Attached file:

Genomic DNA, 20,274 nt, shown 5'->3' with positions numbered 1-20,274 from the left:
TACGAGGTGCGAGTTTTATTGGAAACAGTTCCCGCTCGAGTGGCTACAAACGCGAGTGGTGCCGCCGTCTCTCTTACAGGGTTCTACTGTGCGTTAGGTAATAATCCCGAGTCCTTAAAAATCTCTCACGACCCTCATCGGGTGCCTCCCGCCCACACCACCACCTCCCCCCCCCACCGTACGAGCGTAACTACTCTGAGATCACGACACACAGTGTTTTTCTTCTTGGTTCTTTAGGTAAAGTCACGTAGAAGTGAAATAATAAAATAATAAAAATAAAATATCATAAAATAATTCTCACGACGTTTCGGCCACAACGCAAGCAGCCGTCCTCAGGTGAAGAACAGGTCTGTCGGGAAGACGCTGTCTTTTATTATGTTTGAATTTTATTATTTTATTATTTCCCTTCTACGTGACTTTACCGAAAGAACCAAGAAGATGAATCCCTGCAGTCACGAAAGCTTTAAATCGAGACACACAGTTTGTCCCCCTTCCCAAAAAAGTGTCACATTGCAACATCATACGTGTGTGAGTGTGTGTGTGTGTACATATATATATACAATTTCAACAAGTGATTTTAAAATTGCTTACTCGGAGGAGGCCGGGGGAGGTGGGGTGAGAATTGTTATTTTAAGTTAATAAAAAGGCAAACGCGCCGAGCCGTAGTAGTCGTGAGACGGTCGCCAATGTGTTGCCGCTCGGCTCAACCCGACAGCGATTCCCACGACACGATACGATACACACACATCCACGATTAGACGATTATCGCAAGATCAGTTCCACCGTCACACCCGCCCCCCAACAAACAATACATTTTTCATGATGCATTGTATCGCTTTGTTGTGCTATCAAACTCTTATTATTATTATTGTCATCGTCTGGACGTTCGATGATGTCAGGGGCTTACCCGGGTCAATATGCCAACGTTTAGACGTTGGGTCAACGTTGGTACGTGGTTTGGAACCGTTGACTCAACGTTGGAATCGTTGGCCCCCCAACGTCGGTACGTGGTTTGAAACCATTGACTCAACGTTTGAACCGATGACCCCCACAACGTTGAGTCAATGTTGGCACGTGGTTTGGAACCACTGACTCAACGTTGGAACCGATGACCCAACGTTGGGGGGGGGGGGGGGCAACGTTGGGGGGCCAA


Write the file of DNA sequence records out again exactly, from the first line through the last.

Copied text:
Genomic DNA, 20,274 nt, shown 5'->3' with positions numbered 1-20,274 from the left:
TACGAGGTGCGAGTTTTATTGGAAACAGTTCCCGCTCGAGTGGCTACAAACGCGAGTGGTGCCGCCGTCTCTCTTACAGGGTTCTACTGTGCGTTAGGTAATAATCCCGAGTCCTTAAAAATCTCTCACGACCCTCATCGGGTGCCTCCCGCCCACACCACCACCTCCCCCCCCCACCGTACGAGCGTAACTACTCTGAGATCACGACACACAGTGTTTTTCTTCTTGGTTCTTTAGGTAAAGTCACGTAGAAGTGAAATAATAAAATAATAAAAATAAAATATCATAAAATAATTCTCACGACGTTTCGGCCACAACGCAAGCAGCCGTCCTCAGGTGAAGAACAGGTCTGTCGGGAAGACGCTGTCTTTTATTATGTTTGAATTTTATTATTTTATTATTTCCCTTCTACGTGACTTTACCGAAAGAACCAAGAAGATGAATCCCTGCAGTCACGAAAGCTTTAAATCGAGACACACAGTTTGTCCCCCTTCCCAAAAAAGTGTCACATTGCAACATCATACGTGTGTGAGTGTGTGTGTGTGTACATATATATATACAATTTCAACAAGTGATTTTAAAATTGCTTACTCGGAGGAGGCCGGGGGAGGTGGGGTGAGAATTGTTATTTTAAGTTAATAAAAAGGCAAACGCGCCGAGCCGTAGTAGTCGTGAGACGGTCGCCAATGTGTTGCCGCTCGGCTCAACCCGACAGCGATTCCCACGACACGATACGATACACACACATCCACGATTAGACGATTATCGCAAGATCAGTTCCACCGTCACACCCGCCCCCCAACAAACAATACATTTTTCATGATGCATTGTATCGCTTTGTTGTGCTATCAAACTCTTATTATTATTATTGTCATCGTCTGGACGTTCGATGATGTCAGGGGCTTACCCGGGTCAATATGCCAACGTTTAGACGTTGGGTCAACGTTGGTACGTGGTTTGGAACCGTTGACTCAACGTTGGAATCGTTGGCCCCCCAACGTCGGTACGTGGTTTGAAACCATTGACTCAACGTTTGAACCGATGACCCCCACAACGTTGAGTCAATGTTGGCACGTGGTTTGGAACCACTGACTCAACGTTGGAACCGATGACCCAACGTTGGGGGGGGGGGGGGGCAACGTTGGGGGGCCAA